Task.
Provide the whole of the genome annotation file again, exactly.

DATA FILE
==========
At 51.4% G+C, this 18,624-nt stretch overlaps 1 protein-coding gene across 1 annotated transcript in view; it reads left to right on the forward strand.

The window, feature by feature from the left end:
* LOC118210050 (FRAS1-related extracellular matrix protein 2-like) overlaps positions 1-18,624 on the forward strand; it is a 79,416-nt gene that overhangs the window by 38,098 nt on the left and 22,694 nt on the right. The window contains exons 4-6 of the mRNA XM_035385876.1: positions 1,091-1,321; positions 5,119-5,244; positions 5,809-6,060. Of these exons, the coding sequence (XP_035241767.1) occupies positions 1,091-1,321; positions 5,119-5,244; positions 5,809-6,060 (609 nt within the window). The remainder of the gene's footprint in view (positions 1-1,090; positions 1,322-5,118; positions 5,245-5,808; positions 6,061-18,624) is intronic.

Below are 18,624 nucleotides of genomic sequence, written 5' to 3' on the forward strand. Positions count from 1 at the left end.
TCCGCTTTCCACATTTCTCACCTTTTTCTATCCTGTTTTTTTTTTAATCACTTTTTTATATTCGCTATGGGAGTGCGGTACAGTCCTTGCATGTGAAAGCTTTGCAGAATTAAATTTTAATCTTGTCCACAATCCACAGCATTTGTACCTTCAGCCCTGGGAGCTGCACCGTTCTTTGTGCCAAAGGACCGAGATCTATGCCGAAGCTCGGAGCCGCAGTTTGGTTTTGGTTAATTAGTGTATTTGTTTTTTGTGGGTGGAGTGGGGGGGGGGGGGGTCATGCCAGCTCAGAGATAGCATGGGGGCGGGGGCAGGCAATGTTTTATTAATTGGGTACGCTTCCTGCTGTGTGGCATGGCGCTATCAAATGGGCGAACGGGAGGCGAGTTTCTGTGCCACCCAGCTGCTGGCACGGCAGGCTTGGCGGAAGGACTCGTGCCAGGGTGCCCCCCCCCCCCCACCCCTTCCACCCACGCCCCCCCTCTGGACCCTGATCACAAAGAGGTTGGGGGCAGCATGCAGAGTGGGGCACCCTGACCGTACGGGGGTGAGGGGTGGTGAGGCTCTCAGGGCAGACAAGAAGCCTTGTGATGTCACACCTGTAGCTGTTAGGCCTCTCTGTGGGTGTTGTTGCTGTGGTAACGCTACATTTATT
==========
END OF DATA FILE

At 51.4% G+C, this 18,624-nt stretch overlaps 1 protein-coding gene across 1 annotated transcript in view; it reads left to right on the forward strand.

The window, feature by feature from the left end:
* LOC118210050 (FRAS1-related extracellular matrix protein 2-like) overlaps positions 1-18,624 on the forward strand; it is a 79,416-nt gene that overhangs the window by 38,098 nt on the left and 22,694 nt on the right. The window contains exons 4-6 of the mRNA XM_035385876.1: positions 1,091-1,321; positions 5,119-5,244; positions 5,809-6,060. Of these exons, the coding sequence (XP_035241767.1) occupies positions 1,091-1,321; positions 5,119-5,244; positions 5,809-6,060 (609 nt within the window). The remainder of the gene's footprint in view (positions 1-1,090; positions 1,322-5,118; positions 5,245-5,808; positions 6,061-18,624) is intronic.

Below are 18,624 nucleotides of genomic sequence, written 5' to 3' on the forward strand. Positions count from 1 at the left end.
TCCGCTTTCCACATTTCTCACCTTTTTCTATCCTGTTTTTTTTTTAATCACTTTTTTATATTCGCTATGGGAGTGCGGTACAGTCCTTGCATGTGAAAGCTTTGCAGAATTAAATTTTAATCTTGTCCACAATCCACAGCATTTGTACCTTCAGCCCTGGGAGCTGCACCGTTCTTTGTGCCAAAGGACCGAGATCTATGCCGAAGCTCGGAGCCGCAGTTTGGTTTTGGTTAATTAGTGTATTTGTTTTTTGTGGGTGGAGTGGGGGGGGGGGGGGTCATGCCAGCTCAGAGATAGCATGGGGGCGGGGGCAGGCAATGTTTTATTAATTGGGTACGCTTCCTGCTGTGTGGCATGGCGCTATCAAATGGGCGAACGGGAGGCGAGTTTCTGTGCCACCCAGCTGCTGGCACGGCAGGCTTGGCGGAAGGACTCGTGCCAGGGTGCCCCCCCCCCCCCACCCCTTCCACCCACGCCCCCCCTCTGGACCCTGATCACAAAGAGGTTGGGGGCAGCATGCAGAGTGGGGCACCCTGACCGTACGGGGGTGAGGGGTGGTGAGGCTCTCAGGGCAGACAAGAAGCCTTGTGATGTCACACCTGTAGCTGTTAGGCCTCTCTGTGGGTGTTGTTGCTGTGGTAACGCTACATTTATT